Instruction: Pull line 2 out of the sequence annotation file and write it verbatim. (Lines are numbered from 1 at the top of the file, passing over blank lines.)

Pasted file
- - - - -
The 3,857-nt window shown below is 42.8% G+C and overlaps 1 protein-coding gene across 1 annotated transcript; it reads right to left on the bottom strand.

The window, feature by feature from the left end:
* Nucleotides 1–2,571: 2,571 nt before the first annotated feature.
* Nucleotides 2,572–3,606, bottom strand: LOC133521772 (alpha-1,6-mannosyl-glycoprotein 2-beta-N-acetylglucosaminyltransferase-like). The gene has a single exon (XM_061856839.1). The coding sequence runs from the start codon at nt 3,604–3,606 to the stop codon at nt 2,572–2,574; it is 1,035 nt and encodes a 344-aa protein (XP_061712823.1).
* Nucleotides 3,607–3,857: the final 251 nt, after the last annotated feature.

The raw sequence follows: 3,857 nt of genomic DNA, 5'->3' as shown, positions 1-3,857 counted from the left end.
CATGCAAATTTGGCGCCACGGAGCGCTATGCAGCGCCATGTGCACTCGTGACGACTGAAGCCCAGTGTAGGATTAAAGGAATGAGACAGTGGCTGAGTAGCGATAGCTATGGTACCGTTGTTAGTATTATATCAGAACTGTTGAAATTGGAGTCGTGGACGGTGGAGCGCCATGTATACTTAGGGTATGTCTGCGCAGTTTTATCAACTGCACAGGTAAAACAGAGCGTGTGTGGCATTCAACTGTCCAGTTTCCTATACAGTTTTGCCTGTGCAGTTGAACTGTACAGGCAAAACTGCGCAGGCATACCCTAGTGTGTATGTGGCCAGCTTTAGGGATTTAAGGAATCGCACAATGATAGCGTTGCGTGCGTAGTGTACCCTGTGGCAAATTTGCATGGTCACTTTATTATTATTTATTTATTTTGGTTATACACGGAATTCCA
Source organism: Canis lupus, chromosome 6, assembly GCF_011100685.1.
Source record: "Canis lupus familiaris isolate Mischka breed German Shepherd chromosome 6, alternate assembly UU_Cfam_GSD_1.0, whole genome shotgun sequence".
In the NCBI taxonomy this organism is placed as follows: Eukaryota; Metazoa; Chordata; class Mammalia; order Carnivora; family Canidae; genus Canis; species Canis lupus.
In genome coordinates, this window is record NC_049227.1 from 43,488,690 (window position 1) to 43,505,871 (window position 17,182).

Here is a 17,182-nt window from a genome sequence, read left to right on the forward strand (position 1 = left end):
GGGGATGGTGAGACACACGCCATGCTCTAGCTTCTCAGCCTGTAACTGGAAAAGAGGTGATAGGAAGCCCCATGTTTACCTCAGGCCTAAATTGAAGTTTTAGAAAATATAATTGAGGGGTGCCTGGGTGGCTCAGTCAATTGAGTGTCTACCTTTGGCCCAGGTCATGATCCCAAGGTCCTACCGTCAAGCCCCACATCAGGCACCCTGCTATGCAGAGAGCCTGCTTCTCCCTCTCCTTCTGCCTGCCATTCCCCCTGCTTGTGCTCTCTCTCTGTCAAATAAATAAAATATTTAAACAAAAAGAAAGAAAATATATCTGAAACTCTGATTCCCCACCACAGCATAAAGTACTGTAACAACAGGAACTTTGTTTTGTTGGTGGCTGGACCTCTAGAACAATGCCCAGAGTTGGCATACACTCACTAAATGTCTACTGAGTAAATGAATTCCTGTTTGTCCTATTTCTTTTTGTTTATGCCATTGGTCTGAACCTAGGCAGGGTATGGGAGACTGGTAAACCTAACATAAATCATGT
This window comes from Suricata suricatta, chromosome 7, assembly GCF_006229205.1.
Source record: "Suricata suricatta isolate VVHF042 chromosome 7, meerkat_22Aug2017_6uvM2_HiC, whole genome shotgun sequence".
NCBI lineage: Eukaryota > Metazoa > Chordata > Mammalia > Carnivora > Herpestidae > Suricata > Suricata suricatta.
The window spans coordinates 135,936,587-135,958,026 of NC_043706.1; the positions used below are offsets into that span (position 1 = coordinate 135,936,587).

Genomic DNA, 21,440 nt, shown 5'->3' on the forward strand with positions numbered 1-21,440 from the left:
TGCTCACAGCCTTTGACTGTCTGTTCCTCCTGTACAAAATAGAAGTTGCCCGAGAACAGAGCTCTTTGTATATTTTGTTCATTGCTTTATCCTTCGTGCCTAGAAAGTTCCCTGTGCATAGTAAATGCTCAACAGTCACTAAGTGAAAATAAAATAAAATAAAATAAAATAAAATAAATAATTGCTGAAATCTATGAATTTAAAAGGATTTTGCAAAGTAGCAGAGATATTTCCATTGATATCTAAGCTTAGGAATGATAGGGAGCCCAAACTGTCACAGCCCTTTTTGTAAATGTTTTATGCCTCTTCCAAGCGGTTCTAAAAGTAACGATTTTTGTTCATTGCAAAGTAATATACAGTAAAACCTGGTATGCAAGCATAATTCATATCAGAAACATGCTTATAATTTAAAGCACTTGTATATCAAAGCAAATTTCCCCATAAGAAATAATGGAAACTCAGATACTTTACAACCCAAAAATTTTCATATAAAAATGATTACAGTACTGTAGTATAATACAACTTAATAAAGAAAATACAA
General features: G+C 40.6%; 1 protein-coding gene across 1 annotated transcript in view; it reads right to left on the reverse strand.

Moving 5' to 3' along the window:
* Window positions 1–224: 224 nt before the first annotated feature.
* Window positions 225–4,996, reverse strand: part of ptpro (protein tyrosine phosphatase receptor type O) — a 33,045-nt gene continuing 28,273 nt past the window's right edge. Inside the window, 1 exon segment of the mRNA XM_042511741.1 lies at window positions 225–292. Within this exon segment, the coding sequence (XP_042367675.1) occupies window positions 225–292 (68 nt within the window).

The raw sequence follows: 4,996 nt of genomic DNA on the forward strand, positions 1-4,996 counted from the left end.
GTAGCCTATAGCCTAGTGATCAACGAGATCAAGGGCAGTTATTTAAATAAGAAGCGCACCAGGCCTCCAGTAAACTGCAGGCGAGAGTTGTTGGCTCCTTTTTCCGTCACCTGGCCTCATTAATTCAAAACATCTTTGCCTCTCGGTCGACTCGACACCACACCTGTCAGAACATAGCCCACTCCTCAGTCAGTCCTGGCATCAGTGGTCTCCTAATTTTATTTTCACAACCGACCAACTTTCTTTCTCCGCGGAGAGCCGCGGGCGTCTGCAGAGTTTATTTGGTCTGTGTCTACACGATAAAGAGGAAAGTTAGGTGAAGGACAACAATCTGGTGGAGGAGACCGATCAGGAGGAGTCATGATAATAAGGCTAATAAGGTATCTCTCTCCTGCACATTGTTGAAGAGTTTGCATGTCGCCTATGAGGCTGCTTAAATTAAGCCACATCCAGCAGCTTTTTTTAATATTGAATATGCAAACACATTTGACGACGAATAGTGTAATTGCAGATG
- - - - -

The window, feature by feature from the left end: